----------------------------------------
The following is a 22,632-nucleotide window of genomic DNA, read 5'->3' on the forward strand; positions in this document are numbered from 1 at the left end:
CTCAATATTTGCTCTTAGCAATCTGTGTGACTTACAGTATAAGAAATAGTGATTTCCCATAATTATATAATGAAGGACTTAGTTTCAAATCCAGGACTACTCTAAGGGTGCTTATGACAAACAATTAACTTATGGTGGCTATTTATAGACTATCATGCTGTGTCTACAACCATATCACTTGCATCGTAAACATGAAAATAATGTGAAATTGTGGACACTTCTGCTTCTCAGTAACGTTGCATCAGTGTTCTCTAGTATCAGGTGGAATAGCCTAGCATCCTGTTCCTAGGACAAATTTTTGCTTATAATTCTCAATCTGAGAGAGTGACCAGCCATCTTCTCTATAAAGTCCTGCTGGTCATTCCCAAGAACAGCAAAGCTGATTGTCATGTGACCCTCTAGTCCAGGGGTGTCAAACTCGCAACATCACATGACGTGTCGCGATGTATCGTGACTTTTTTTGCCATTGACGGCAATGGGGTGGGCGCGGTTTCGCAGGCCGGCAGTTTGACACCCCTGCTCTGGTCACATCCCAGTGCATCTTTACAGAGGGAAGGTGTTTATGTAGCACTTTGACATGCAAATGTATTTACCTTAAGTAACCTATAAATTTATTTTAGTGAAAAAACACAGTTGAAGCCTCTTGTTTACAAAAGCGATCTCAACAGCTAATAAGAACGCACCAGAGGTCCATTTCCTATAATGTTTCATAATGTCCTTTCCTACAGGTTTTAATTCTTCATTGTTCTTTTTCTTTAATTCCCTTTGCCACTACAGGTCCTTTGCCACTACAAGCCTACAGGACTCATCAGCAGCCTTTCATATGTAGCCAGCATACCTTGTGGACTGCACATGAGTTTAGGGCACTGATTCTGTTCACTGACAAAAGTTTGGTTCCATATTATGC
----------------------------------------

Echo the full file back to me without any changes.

The following is a 22,632-nucleotide window of genomic DNA, read 5'->3' on the forward strand; positions in this document are numbered from 1 at the left end:
CTCAATATTTGCTCTTAGCAATCTGTGTGACTTACAGTATAAGAAATAGTGATTTCCCATAATTATATAATGAAGGACTTAGTTTCAAATCCAGGACTACTCTAAGGGTGCTTATGACAAACAATTAACTTATGGTGGCTATTTATAGACTATCATGCTGTGTCTACAACCATATCACTTGCATCGTAAACATGAAAATAATGTGAAATTGTGGACACTTCTGCTTCTCAGTAACGTTGCATCAGTGTTCTCTAGTATCAGGTGGAATAGCCTAGCATCCTGTTCCTAGGACAAATTTTTGCTTATAATTCTCAATCTGAGAGAGTGACCAGCCATCTTCTCTATAAAGTCCTGCTGGTCATTCCCAAGAACAGCAAAGCTGATTGTCATGTGACCCTCTAGTCCAGGGGTGTCAAACTCGCAACATCACATGACGTGTCGCGATGTATCGTGACTTTTTTTGCCATTGACGGCAATGGGGTGGGCGCGGTTTCGCAGGCCGGCAGTTTGACACCCCTGCTCTGGTCACATCCCAGTGCATCTTTACAGAGGGAAGGTGTTTATGTAGCACTTTGACATGCAAATGTATTTACCTTAAGTAACCTATAAATTTATTTTAGTGAAAAAACACAGTTGAAGCCTCTTGTTTACAAAAGCGATCTCAACAGCTAATAAGAACGCACCAGAGGTCCATTTCCTATAATGTTTCATAATGTCCTTTCCTACAGGTTTTAATTCTTCATTGTTCTTTTTCTTTAATTCCCTTTGCCACTACAGGTCCTTTGCCACTACAAGCCTACAGGACTCATCAGCAGCCTTTCATATGTAGCCAGCATACCTTGTGGACTGCACATGAGTTTAGGGCACTGATTCTGTTCACTGACAAAAGTTTGGTTCCATATTATGC